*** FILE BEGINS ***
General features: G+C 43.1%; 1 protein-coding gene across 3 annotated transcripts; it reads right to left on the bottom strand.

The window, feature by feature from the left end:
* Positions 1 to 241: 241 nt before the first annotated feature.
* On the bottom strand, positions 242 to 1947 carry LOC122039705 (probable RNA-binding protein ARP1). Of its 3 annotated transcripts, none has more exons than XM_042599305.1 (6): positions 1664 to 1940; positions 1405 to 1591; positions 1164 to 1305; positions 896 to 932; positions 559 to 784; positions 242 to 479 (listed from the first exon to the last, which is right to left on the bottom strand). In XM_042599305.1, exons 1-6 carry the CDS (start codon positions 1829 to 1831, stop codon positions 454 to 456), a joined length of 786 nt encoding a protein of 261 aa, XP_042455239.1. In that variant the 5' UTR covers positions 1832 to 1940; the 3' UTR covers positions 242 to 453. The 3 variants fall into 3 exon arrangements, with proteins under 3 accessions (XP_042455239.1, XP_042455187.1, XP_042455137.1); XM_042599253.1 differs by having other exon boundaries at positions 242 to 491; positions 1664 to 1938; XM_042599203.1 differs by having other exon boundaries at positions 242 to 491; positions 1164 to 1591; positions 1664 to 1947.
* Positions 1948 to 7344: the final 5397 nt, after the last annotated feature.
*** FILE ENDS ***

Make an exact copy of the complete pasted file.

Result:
General features: G+C 43.1%; 1 protein-coding gene across 3 annotated transcripts; it reads right to left on the bottom strand.

The window, feature by feature from the left end:
* Positions 1 to 241: 241 nt before the first annotated feature.
* On the bottom strand, positions 242 to 1947 carry LOC122039705 (probable RNA-binding protein ARP1). Of its 3 annotated transcripts, none has more exons than XM_042599305.1 (6): positions 1664 to 1940; positions 1405 to 1591; positions 1164 to 1305; positions 896 to 932; positions 559 to 784; positions 242 to 479 (listed from the first exon to the last, which is right to left on the bottom strand). In XM_042599305.1, exons 1-6 carry the CDS (start codon positions 1829 to 1831, stop codon positions 454 to 456), a joined length of 786 nt encoding a protein of 261 aa, XP_042455239.1. In that variant the 5' UTR covers positions 1832 to 1940; the 3' UTR covers positions 242 to 453. The 3 variants fall into 3 exon arrangements, with proteins under 3 accessions (XP_042455239.1, XP_042455187.1, XP_042455137.1); XM_042599253.1 differs by having other exon boundaries at positions 242 to 491; positions 1664 to 1938; XM_042599203.1 differs by having other exon boundaries at positions 242 to 491; positions 1164 to 1591; positions 1664 to 1947.
* Positions 1948 to 7344: the final 5397 nt, after the last annotated feature.